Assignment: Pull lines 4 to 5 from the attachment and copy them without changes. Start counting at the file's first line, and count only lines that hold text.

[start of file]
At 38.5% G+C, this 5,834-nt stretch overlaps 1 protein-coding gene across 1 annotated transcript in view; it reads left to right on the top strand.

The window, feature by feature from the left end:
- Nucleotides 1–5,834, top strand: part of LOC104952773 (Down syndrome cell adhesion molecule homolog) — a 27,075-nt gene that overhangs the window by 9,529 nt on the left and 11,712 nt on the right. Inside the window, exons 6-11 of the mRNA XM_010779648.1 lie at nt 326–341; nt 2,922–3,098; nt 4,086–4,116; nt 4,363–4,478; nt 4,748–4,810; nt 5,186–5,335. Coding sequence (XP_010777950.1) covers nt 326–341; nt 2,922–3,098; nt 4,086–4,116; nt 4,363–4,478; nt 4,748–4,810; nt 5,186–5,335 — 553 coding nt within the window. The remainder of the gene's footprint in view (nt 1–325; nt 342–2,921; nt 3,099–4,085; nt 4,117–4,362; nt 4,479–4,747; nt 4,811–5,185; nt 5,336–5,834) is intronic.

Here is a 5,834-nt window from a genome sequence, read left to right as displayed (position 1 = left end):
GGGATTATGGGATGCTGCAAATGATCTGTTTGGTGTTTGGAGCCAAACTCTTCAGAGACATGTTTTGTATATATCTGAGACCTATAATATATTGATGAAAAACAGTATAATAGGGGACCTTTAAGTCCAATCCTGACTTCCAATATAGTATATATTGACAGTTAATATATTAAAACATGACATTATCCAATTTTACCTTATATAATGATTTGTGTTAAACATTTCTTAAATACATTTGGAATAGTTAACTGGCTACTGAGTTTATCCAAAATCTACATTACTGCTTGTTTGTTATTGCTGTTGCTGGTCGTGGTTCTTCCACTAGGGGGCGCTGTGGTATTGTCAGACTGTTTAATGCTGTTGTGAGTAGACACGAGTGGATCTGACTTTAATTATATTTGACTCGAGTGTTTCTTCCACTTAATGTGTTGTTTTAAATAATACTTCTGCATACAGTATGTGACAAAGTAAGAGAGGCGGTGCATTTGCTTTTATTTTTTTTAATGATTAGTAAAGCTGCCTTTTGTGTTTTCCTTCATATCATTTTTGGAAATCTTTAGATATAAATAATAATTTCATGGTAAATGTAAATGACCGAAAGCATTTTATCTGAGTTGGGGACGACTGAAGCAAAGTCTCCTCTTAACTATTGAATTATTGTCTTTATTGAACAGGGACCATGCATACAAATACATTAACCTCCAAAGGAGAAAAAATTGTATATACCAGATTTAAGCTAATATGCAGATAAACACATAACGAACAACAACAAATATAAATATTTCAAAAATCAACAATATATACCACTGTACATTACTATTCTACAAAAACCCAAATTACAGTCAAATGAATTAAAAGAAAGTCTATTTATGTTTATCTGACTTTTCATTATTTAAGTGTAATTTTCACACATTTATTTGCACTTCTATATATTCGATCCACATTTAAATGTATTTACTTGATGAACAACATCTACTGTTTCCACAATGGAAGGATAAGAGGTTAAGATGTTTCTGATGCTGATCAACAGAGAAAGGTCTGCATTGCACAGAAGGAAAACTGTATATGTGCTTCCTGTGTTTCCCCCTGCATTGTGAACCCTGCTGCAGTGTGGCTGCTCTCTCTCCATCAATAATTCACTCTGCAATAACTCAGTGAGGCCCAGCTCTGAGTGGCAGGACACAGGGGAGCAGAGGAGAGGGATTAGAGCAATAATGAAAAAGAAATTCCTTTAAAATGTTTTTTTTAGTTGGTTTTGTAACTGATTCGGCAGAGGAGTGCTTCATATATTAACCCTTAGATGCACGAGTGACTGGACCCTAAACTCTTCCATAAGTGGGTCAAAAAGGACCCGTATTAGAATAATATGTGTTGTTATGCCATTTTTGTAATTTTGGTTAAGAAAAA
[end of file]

Here is a 5,834-nt window from a genome sequence, read left to right as displayed (position 1 = left end):
GGGATTATGGGATGCTGCAAATGATCTGTTTGGTGTTTGGAGCCAAACTCTTCAGAGACATGTTTTGTATATATCTGAGACCTATAATATATTGATGAAAAACAGTATAATAGGGGACCTTTAAGTCCAATCCTGACTTCCAATATAGTATATATTGACAGTTAATATATTAAAACATGACATTATCCAATTTTACCTTATATAATGATTTGTGTTAAACATTTCTTAAATACATTTGGAATAGTTAACTGGCTACTGAGTTTATCCAAAATCTACATTACTGCTTGTTTGTTATTGCTGTTGCTGGTCGTGGTTCTTCCACTAGGGGGCGCTGTGGTATTGTCAGACTGTTTAATGCTGTTGTGAGTAGACACGAGTGGATCTGACTTTAATTATATTTGACTCGAGTGTTTCTTCCACTTAATGTGTTGTTTTAAATAATACTTCTGCATACAGTATGTGACAAAGTAAGAGAGGCGGTGCATTTGCTTTTATTTTTTTTAATGATTAGTAAAGCTGCCTTTTGTGTTTTCCTTCATATCATTTTTGGAAATCTTTAGATATAAATAATAATTTCATGGTAAATGTAAATGACCGAAAGCATTTTATCTGAGTTGGGGACGACTGAAGCAAAGTCTCCTCTTAACTATTGAATTATTGTCTTTATTGAACAGGGACCATGCATACAAATACATTAACCTCCAAAGGAGAAAAAATTGTATATACCAGATTTAAGCTAATATGCAGATAAACACATAACGAACAACAACAAATATAAATATTTCAAAAATCAACAATATATACCACTGTACATTACTATTCTACAAAAACCCAAATTACAGTCAAATGAATTAAAAGAAAGTCTATTTATGTTTATCTGACTTTTCATTATTTAAGTGTAATTTTCACACATTTATTTGCACTTCTATATATTCGATCCACATTTAAATGTATTTACTTGATGAACAACATCTACTGTTTCCACAATGGAAGGATAAGAGGTTAAGATGTTTCTGATGCTGATCAACAGAGAAAGGTCTGCATTGCACAGAAGGAAAACTGTATATGTGCTTCCTGTGTTTCCCCCTGCATTGTGAACCCTGCTGCAGTGTGGCTGCTCTCTCTCCATCAATAATTCACTCTGCAATAACTCAGTGAGGCCCAGCTCTGAGTGGCAGGACACAGGGGAGCAGAGGAGAGGGATTAGAGCAATAATGAAAAAGAAATTCCTTTAAAATGTTTTTTTTAGTTGGTTTTGTAACTGATTCGGCAGAGGAGTGCTTCATATATTAACCCTTAGATGCACGAGTGACTGGACCCTAAACTCTTCCATAAGTGGGTCAAAAAGGACCCGTATTAGAATAATATGTGTTGTTATGCCATTTTTGTAATTTTGGTTAAGAAAAA